Have you ever stopped to think about just how fast the elite marathon runners are? I mean really thought about it?
The current world record for 26.2 miles is held by Patrick Macau of Kenya, who won the 2011 Berlin Marathon in a time of 2:03:38. To use the official IAAF terminology, that’s ruddy quick.
But do us humble 9 or 10 min/mile plodders really appreciate how fast that is? Sure, we can see the numbers on a screen or read the stats on a page and think to ourselves “yep, they’re definitely not hanging about”, but I’d argue that without a point of reference closer to home we still can’t truly comprehend the full scope of their abilities.
So I had a think, and I did some sums. You probably heard it from where you are. Anyway, read on…
Let’s say you have a Half Marathon PB of 2 hours. Now, I know that many of you will be faster than that, some slower, but I think it’s generally agreed to be a decent enough time for an amateur (now would be a good time to point out that I haven’t quite nailed 2 hours myself yet).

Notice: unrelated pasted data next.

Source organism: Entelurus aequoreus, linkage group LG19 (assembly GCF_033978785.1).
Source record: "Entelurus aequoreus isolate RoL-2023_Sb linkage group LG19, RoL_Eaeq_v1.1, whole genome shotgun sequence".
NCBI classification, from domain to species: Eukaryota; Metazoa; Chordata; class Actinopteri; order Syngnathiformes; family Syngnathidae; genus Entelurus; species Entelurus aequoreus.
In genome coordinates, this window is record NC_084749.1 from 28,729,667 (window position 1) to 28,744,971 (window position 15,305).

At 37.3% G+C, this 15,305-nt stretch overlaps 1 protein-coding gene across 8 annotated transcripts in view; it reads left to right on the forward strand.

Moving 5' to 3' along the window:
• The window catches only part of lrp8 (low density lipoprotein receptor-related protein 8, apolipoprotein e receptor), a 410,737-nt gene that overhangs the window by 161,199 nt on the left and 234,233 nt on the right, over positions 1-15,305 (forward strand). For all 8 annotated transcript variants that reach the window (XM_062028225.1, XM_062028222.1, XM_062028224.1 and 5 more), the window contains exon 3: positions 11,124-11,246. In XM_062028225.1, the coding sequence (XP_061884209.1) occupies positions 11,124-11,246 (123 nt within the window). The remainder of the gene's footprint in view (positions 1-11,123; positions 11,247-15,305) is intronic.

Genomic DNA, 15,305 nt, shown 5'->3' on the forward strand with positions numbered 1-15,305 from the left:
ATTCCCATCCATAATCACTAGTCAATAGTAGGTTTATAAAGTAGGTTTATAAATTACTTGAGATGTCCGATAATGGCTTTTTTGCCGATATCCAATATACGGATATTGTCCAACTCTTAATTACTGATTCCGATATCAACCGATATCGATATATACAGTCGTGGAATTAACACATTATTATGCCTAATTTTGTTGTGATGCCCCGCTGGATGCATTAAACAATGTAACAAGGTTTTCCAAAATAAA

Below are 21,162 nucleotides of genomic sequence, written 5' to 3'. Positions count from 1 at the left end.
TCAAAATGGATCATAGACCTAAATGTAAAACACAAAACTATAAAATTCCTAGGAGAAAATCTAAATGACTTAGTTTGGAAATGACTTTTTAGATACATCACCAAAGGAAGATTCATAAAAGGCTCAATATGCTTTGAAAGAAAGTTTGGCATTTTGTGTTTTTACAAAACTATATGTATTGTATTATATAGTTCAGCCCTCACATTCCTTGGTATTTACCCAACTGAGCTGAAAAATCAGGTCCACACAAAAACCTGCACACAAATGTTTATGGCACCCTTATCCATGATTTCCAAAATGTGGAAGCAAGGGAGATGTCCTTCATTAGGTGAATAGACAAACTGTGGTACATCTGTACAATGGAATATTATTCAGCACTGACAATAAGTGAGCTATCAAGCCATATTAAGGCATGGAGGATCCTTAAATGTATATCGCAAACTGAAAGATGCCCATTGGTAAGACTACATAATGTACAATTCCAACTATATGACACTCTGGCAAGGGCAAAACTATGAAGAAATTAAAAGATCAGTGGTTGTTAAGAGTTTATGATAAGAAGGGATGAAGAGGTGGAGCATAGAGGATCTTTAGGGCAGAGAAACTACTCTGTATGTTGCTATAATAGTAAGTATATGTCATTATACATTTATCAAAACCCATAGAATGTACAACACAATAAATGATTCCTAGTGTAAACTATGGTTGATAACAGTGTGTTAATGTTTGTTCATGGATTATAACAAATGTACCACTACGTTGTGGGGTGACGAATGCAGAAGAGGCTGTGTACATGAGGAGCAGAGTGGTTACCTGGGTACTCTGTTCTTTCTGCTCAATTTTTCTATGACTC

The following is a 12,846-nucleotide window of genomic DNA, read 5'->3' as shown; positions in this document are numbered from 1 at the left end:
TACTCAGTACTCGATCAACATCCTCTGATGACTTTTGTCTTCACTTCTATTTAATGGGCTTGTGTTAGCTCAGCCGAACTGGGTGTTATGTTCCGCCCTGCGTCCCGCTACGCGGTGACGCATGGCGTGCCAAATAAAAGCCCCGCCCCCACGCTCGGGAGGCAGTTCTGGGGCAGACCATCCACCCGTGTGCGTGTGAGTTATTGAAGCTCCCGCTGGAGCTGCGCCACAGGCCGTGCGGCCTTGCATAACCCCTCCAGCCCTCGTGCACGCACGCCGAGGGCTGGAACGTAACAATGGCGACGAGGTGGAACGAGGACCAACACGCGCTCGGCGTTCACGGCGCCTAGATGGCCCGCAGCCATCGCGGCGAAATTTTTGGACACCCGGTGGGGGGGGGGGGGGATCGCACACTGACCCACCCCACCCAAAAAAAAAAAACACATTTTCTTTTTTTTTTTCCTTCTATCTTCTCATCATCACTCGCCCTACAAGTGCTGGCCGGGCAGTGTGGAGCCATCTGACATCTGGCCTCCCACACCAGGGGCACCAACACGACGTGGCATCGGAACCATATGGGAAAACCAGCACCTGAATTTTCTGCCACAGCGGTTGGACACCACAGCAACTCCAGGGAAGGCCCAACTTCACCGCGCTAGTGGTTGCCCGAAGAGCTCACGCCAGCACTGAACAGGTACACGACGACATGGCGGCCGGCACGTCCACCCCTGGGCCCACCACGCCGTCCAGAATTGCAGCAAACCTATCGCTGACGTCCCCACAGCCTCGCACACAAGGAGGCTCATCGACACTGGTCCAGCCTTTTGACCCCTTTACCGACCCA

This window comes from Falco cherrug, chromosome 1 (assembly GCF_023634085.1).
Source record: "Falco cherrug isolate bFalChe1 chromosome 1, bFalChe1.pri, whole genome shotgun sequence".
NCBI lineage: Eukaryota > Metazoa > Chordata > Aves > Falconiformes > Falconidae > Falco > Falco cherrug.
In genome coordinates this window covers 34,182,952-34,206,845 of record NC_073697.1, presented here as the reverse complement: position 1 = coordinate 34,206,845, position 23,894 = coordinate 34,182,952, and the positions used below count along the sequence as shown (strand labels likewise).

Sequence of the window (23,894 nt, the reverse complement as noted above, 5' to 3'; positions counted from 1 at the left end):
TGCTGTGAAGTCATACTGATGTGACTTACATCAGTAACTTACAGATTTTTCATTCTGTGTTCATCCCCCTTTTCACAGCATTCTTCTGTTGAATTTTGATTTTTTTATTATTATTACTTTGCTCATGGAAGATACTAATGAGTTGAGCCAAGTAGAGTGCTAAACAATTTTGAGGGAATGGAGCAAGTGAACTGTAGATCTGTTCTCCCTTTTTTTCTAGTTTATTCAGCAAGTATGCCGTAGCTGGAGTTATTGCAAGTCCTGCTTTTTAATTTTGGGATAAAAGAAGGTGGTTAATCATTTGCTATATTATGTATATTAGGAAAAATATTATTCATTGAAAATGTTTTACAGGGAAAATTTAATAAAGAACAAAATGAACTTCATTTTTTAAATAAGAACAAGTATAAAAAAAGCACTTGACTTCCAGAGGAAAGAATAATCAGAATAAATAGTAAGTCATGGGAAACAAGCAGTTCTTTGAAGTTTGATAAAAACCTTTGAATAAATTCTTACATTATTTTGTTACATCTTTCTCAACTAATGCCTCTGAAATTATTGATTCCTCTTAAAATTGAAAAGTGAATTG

Funnily enough, Patrick Macau is in town and he (quite rightly) thinks you’re bloody great, so he’s decided to run alongside you on your Half Marathon this weekend. It’s a great race, and you both cross the line shoulder to shoulder in exactly 2:00:00.
But, oh calamity! It’s suddenly started raining, and Patrick realises he’s left the sunroof of his beloved 1985 Ford Capri wide open. He turns on his heel and legs it back the way he came along the entire length of the 13.1 course, hoping to save his antique beaded seat-covers from a watery demise.
Now, we know that Patrick is capable of running 26.2 miles in 2:03:38. So that in turn means that in order to match his previous PB he’ll be making the return journey at a smidgen faster than 216 mph!!!
Ummm… Anyone else’s brain hurt yet?
Okay, so I know I’ve taken liberties with several fundamental laws of the universe there, but I think it serves to illustrate just how eye-wateringly speedy these super-elite folks are.
Oh, and in case you were worrying, his seat covers were fine.